And this one – featured in one of the earliest music videos – “The Dumber They Come, the Better I Like ‘Em (Because The Dumb Ones Know How To Make Love!)” in which Eddie might actually sing “dumbbell.”Or although, it’s equally likely he’s singing “dumb girl.”
He also has a bit of a comic monologue at the beginning, which should give you an idea of the um, sophistication?… that doesn’t quite feel like the right word… of vaudeville comedy in 1923:
So I mentioned that comic strips played a central role in 1920s popular culture.
And just to demonstrate the extent to which this is true, our friends Billy and Ernest – aka The Happiness Boys – also had a hit with “Barney Google” aka “Barney Google (with the Goo-Goo-Googly Eyes)”, based on a popular newspaper comic strip about a tiny little hard-luck character, Barney Google:
The owner of the oddest looking excuse for a horse – called Spark Plug – that you have ever seen. Spark Plug looked so pitiful that everybody instantly fell in love with him. “Barney Google” became such a phenomena that when Barney ran Spark Plug in a horse race – the Abadaba Handicap – the entire country followed the race – which I feel I need to emphasize was a completely fictional race, in a comic strip – as though it was the Kentucky Derby.
I now present to you: the magical mishap that resulted in our hero Barney Google meeting our other hero, Spark Plug The Horse:
A novelty-song tie-in was virtually inevitable.
And Billy Rose was the just the guy to write the thing!
** And there was more! You could go to see a Barney Google and Spark Plug stage show, featuring the entire cast singing “Barney Google (with the Goo-Goo-Googly Eyes)” at the end of it. Also, naturally, toys.
“Barney Google (With The Goo-Goo-Googly Eyes)” captures some of the spectacular nonsense of what made Barney and Spark Plug so popular. A lot of it though is just stock hyperbole that has nothing to do with Barney himself and just seems to be there to tell everyone how out of control the whole Barney Google phenomenon was becoming:
- “Who’s the most important man this country ever knew?”
- “Who’s the greatest lover that this country ever knew?”
- “Who’s the man that Valentino takes his hat off to?” That sort of thing.
None of this however has anything on “The Okeh Laughing Record:”
Probably the weirdest novelty record of the decade.
It doesn’t even pretend to be a proper song. It barely pretends to be proper music. There is a cornet player on there, trying to play a tune, but he is constantly being distracted by a woman – opera singer Lucie Bernardo, on what was certainly her biggest selling record – laughing. Then a man begins to laugh as well. Before long, both the man and the woman are contagiously laughing at each other, creating a hilarious circle of chuckles. At one point they even snort.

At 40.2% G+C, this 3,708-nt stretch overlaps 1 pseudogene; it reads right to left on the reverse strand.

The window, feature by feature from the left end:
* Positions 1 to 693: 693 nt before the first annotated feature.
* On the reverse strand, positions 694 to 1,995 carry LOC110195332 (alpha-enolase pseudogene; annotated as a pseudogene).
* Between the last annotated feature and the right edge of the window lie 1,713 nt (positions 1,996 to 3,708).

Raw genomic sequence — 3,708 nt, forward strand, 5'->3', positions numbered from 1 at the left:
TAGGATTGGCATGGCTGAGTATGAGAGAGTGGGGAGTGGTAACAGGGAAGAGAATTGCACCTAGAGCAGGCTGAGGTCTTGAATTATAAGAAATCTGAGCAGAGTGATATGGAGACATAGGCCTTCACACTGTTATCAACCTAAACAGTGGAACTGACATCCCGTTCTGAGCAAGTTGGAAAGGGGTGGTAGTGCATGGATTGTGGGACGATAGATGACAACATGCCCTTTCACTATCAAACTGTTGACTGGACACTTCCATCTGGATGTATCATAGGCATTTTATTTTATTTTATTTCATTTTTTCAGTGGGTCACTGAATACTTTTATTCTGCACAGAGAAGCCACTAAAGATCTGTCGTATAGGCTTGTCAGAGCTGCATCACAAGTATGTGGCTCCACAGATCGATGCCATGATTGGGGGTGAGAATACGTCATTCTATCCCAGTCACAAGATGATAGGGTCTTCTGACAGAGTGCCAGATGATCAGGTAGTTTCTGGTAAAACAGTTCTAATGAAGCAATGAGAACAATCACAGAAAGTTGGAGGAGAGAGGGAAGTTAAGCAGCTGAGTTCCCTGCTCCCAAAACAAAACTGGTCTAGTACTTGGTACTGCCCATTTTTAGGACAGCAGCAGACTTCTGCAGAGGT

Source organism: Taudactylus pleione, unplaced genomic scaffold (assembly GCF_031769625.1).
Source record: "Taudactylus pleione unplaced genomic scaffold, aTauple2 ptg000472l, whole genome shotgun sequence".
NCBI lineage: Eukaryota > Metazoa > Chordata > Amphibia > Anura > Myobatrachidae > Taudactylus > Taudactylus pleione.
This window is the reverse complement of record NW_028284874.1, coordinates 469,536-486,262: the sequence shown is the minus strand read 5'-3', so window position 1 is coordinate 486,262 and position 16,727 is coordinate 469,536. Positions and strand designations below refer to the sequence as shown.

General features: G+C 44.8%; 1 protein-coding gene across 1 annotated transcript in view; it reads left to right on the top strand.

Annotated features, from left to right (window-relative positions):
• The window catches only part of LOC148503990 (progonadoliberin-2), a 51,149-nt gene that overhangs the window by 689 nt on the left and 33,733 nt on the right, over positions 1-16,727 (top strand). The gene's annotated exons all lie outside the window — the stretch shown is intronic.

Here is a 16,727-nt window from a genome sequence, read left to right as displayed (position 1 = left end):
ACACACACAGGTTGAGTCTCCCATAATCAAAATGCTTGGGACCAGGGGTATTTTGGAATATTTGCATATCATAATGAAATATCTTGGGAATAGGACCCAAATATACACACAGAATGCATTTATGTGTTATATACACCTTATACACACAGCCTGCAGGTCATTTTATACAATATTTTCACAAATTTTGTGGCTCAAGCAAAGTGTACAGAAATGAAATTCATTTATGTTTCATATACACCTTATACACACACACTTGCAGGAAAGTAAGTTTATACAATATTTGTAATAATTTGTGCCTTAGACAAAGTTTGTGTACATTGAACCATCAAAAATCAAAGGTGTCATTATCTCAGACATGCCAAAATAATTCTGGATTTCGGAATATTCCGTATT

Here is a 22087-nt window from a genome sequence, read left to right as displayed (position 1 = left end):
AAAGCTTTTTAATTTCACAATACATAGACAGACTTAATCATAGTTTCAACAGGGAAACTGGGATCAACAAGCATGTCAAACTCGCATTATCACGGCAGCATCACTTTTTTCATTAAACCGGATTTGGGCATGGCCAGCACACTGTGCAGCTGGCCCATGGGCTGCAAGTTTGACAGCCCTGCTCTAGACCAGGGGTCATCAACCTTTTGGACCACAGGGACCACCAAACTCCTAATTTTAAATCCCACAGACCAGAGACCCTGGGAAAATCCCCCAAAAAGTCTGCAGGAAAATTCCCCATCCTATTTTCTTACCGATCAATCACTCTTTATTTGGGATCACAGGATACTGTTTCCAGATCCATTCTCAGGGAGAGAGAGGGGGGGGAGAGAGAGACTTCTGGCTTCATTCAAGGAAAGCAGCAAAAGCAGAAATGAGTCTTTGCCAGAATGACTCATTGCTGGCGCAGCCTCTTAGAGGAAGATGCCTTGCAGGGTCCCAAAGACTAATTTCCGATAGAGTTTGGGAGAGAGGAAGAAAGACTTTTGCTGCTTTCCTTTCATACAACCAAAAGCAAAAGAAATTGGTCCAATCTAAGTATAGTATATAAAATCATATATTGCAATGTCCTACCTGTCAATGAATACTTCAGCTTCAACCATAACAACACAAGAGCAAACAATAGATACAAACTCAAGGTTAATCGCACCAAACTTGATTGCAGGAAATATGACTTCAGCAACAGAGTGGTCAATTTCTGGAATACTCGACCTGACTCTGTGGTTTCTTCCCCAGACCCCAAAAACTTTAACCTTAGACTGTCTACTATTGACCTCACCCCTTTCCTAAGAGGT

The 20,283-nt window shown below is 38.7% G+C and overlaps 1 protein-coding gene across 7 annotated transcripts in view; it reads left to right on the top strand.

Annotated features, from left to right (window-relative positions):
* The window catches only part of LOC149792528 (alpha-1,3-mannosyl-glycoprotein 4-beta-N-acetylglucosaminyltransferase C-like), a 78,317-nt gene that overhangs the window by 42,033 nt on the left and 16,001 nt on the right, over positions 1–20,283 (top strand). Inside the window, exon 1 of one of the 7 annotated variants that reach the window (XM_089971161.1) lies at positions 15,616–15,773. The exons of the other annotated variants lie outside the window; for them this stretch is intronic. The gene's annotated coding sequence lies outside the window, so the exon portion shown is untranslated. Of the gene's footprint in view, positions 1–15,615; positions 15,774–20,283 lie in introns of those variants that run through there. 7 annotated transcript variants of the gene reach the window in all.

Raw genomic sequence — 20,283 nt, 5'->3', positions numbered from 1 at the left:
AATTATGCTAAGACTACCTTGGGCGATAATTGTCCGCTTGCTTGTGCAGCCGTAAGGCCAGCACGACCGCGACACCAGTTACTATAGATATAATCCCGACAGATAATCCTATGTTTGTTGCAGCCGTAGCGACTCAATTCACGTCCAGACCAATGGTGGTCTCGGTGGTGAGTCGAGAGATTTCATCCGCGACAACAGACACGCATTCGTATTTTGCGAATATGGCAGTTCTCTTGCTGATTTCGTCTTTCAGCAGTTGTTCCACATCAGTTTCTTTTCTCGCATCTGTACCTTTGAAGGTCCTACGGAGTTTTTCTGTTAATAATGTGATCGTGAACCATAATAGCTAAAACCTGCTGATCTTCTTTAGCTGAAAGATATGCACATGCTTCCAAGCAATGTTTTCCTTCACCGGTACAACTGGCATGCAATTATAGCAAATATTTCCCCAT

Naturally there were sequels. “The Okeh Laughing Dance Record” – presumedly set to a dance orchestra instead of just a long-suffering cornet player, but I can’t find a version – and “The Okeh Crying Record”, in which multiple… um, vocalists… cry – and possibly cry so much that they laugh – along to a solitary struggling violinist.
The record is so mysterious that the only information Okeh printed on the label was that it was “recorded in Europe.” It may actually be better than the laughing record, but I guess it depends on your mood.
But back to “Yes, We Have No Bananas,” which – as I mentioned before – had been made famous on Broadway by Eddie Cantor.
Eddie may not have had a hit version of “Yes, We Have No Bananas” itself, but he did record an answer record, which was almost as big: “I’ve Got The Yes! We Have No Bananas Blues”, all about a guy who is sick of hearing ‘Yes, We Have No Bananas’” everywhere he goes.
He wishes he could go, to a cabaret or show, and not have to hear somebody singing that doggone song!
He wishes he could break up a million pian-as! In the middle of the song he comes across a group singing it on a street corner and the music stops so Eddie can threaten to call the cops.
All of this Eddie performs AS IF IT WASN’T ALL HIS FAULT FOR SINGING THE DAMN SONG TO BEGIN WITH!!!
I guess this was Eddie’s attempt at redemption.
“I’ve Got The Yes! We Have No Bananas Blues” was big, but it wasn’t so big that it would inspire “I’ve Got The “I’ve Got The Yes! We Have No Bananas Blues” Blues.”
And for that we can all be grateful.
*I’m about 90% sure this is all Billy, since I can’t find any reference to any other vocalists being on the session. And because Mariana’s voice is so terribly done.
**Billy wrote quite a few songs actually. He’s the one to blame for “Does Your Chewing Gum Lose Its Flavour (On the Bedpost Overnight?)”